All in all, Spirit Youth is an enjoyable listen, albeit one that does tax the listener a bit.  You’re caught in a world, unsure of whether or not you want to try and unravel the key to the lyrics (which are quite good) or just immerse yourself in the depth of sound that The Depreciation Guild have presented you with here. It’s not an easy choice, and that’s probably the biggest fault with the album: you have to make a choice on which instrument is the most important to follow, music or vocals.  Still, stepping out of from The Pains of Being Pure at Heart is never a bad thing entirely, especially when you can craft generally heartfelt songs that will keep you glowing inside.

[audio:http://austintownhall.com/wp-content/uploads/2010/04/02-crucify-you.mp3]

Download: Depreciation Guild – Crucify You [MP3]

The Raveonettes – In and Out of Control

The_Raveonettes_In_and_Out_of_Control_ViceRating: ★★★★☆

Listening to the history of The Raveonettes, I can easily see why I have remained indifferent with their career, that is up until this point in time.  They’re a band that seems to revel in their discoveries of various genres, perhaps so much so that one cannot listen to their albums without feeling nostalgic for the traditional influences.  In the past, they’ve come across as a band of mere mimicry, bordering on unoriginality and banality.  That all changed when I popped on In and Out of Control.

Once “Bang” hits your ears, it’s clear that the band brought something else to the table this time around.  Bouncing rhythms run throughout the song, and the sunshine of California seem to reverberate from the vocals.  It’s clearly a fun song; a tune to let your hair down.

So, instead of treading the same ground, they go off into a more fuzzy pop gem with “Gone Forever.”  It clearly sounds like a Pains of Being Pure at Heart song, minus the echo and atmospherics.  Okay, so maybe the echo is there in the vocals, but they are so distinguishable, you can easily attach yourself to the content, should you choose to do so. And such a sweet chorus.  They stay in the same spectrum with “Last Dance,” which is possibly one of the catchiest songs you’ll hear this year.  It won’t blow you away, but you won’t mind listening to it time and time again, garnering a number worthy of year end lists.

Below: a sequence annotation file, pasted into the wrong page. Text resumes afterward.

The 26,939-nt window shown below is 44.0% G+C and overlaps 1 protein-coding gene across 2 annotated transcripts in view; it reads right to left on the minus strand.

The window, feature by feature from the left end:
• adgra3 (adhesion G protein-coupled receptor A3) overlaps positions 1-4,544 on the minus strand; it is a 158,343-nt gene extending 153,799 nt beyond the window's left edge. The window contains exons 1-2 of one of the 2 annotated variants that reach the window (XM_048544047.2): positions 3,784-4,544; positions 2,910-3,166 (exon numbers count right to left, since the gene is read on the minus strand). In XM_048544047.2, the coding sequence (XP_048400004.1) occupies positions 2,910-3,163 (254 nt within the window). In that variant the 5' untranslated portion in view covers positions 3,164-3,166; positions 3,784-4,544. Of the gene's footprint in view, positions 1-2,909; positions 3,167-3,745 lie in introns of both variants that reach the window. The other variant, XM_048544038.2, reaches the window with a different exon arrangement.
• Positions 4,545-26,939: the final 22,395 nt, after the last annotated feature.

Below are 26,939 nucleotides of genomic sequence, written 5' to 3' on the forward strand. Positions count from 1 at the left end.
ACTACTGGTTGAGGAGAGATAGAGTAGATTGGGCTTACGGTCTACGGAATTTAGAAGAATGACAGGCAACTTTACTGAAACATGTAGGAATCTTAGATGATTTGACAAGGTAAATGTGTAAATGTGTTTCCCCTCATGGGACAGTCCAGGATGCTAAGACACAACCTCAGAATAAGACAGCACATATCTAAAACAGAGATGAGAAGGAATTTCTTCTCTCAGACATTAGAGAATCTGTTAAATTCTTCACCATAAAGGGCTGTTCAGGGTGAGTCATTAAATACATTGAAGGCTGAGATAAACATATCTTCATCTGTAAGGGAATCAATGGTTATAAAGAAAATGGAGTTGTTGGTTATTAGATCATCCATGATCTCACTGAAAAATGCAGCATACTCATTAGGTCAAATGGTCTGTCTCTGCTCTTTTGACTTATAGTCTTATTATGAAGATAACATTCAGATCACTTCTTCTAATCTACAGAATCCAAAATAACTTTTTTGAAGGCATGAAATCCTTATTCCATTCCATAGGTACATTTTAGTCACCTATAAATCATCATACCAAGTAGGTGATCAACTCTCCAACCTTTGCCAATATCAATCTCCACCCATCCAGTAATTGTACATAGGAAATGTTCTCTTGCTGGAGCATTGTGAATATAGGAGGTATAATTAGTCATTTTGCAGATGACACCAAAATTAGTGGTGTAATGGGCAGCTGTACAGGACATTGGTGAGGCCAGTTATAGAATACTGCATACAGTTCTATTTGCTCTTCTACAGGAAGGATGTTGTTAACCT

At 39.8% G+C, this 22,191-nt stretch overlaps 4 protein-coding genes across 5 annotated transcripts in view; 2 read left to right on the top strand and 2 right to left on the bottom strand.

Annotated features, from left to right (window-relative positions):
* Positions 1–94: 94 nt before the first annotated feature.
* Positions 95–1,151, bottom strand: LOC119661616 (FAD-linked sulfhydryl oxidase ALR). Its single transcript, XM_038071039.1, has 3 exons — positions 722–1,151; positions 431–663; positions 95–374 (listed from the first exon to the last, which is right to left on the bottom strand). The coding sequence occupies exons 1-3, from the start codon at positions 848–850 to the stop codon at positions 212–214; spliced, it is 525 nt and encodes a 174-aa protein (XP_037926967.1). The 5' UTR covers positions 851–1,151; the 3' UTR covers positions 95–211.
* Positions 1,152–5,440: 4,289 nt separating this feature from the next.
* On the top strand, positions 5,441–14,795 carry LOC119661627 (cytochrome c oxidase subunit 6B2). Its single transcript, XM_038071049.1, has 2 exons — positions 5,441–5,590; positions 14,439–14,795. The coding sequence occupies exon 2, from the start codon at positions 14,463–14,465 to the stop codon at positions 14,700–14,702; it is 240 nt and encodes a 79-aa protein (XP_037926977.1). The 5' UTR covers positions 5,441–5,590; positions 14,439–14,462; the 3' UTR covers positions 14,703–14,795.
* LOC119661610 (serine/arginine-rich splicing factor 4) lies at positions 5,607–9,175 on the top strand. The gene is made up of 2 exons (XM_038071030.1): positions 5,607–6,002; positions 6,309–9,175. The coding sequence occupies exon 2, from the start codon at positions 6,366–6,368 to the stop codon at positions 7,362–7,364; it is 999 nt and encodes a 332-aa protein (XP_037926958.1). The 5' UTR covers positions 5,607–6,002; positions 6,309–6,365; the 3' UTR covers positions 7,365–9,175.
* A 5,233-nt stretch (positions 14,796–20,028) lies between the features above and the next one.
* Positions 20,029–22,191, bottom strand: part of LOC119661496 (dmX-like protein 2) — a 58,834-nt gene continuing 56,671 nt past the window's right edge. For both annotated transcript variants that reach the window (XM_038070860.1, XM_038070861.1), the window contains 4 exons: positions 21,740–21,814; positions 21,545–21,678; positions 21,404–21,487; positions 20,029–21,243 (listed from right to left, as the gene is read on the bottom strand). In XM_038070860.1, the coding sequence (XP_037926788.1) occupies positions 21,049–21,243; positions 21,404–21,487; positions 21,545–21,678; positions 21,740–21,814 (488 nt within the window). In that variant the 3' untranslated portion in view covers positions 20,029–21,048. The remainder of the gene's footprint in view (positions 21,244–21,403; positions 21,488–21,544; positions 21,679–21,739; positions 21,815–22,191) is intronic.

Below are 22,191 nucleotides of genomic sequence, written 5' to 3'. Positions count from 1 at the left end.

For once, the fact that the group doesn’t seem to stay in one place actually works.  It doesn’t veer off too far from where they began, which allows you to see the lines drawn in the songwriting that connect the album together as a whole.  But, the differentiation is wholly refreshing from The Raveonettes. Even the quick “I Buried You Today” is just another mark of a band that clearly is willing to define this record on their terms.

Out of nowhere, this band seems to have escaped the monotony of their past.  At times, what they seem to do here is quite invigorating, as the band finally has the courage to step beyond the shadows of their influences.  This is new ground for them, and it makes for a remarkable listen.  All the songs have a bounce, yet they all seem stylistically different; the fact that the band isn’t trapped for once seems to have freed them to progress in a direction I never expected.  It’s hard with this approach to expect the Joan Jett chorus on “Breaking Into Cars,” just know you’ll love it.